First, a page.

Promoting this much in other countries during the first two years turned out to be a poor move on Pledis’ part. While tackling different markets is effective to make the group known globally, Nu’est still had not established a strong presence in South Korea, which is essential to holding a stable spot among K-pop groups. They needed to increase support from their Korean fans first because that domestic support is what would have helped them in the long run within their native market. Eventually that domestic popularity would benefit them in the international market. Sending Nu’est away from their homebase, even if they were promoting, felt like a long period of inactivity for the Korean fans. This is an even bigger blunder on Pledis’ marketing and promotional team, which affected Nu’est’s presence in South Korea.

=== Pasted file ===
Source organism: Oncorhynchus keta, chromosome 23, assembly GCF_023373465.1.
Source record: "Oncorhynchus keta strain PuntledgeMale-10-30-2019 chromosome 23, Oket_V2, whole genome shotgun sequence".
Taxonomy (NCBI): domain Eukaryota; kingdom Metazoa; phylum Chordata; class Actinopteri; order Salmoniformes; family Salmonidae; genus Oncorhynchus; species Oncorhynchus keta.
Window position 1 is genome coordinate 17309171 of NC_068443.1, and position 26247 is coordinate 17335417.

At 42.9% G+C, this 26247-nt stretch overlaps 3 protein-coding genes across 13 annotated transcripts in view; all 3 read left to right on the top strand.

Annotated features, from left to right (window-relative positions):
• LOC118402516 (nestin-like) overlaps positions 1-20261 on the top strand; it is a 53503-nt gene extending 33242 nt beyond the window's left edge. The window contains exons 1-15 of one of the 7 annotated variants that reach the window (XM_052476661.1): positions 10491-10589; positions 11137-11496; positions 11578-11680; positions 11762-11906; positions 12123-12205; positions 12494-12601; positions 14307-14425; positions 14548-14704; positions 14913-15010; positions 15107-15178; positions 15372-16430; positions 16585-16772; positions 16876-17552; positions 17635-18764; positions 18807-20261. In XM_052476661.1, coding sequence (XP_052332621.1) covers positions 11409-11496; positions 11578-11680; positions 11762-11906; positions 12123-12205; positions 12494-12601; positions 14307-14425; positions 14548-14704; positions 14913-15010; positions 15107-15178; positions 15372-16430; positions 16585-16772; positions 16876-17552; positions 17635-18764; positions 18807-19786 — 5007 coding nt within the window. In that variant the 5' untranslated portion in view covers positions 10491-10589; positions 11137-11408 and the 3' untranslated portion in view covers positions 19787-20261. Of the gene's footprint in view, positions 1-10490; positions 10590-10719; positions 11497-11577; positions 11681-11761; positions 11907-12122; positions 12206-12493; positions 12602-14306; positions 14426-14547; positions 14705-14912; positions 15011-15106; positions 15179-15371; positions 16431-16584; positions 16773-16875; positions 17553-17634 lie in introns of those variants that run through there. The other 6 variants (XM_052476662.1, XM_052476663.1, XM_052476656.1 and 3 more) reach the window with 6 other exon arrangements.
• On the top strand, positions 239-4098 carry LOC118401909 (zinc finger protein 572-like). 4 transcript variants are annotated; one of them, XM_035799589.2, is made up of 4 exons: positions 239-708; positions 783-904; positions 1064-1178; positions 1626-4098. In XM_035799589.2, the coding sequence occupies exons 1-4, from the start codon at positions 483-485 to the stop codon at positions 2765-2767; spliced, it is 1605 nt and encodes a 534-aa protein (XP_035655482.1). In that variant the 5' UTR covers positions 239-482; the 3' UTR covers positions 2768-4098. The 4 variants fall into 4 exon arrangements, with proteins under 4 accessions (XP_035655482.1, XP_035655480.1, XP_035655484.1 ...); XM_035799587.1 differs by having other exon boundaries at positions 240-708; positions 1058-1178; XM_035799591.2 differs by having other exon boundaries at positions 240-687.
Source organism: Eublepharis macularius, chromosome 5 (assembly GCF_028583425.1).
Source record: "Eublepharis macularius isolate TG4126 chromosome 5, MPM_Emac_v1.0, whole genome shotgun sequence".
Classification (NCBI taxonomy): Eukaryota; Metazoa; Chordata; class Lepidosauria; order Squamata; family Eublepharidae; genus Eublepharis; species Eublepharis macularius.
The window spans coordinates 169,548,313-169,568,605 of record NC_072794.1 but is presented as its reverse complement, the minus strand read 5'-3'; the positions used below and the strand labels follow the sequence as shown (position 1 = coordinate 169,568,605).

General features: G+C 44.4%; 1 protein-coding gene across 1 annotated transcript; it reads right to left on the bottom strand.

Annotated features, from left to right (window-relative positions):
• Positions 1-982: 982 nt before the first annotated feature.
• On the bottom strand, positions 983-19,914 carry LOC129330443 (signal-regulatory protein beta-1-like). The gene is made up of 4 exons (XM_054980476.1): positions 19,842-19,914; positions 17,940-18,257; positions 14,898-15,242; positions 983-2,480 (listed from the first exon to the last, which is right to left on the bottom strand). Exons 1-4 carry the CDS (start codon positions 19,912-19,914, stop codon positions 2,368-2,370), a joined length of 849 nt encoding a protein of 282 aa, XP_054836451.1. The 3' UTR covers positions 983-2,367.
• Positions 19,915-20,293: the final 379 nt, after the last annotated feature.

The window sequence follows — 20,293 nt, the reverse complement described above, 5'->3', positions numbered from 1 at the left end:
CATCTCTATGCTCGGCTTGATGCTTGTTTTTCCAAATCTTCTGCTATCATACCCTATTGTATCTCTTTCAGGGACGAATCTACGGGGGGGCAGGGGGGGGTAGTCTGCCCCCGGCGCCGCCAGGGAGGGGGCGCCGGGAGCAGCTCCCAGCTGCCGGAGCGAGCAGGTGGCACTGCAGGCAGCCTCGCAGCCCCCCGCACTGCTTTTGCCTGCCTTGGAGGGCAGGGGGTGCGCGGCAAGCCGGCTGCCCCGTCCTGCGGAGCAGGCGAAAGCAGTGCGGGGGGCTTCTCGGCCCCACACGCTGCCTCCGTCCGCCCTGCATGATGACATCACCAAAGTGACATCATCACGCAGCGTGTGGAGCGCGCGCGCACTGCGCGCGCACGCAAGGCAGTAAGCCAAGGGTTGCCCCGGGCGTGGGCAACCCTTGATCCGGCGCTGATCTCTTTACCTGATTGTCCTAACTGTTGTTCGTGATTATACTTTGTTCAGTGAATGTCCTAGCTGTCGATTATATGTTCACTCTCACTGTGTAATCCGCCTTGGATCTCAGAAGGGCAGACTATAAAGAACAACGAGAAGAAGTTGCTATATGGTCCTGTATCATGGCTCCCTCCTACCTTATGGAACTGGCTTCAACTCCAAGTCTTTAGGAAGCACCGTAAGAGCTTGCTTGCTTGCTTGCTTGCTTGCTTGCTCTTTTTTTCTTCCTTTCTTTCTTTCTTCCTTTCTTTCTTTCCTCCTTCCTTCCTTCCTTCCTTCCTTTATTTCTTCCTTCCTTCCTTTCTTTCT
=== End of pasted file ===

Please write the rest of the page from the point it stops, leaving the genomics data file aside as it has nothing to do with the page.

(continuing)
Others have criticized Pledis for their incapability to manage their artists, creating newer and younger groups while putting their older groups on the back burner. Girl group After School and their subgroup Orange Caramel has been inactive for a couple of years, and yet there seems to be no news for any comeback any time soon. Originally a joint venture group with Fantagio, Pledis has completely dropped Hello Venus. While Nu’est has made a semi-recent comeback, Pledis’ focus has obviously shifted to the 13-member boy group Seventeen, who first debuted in 2015.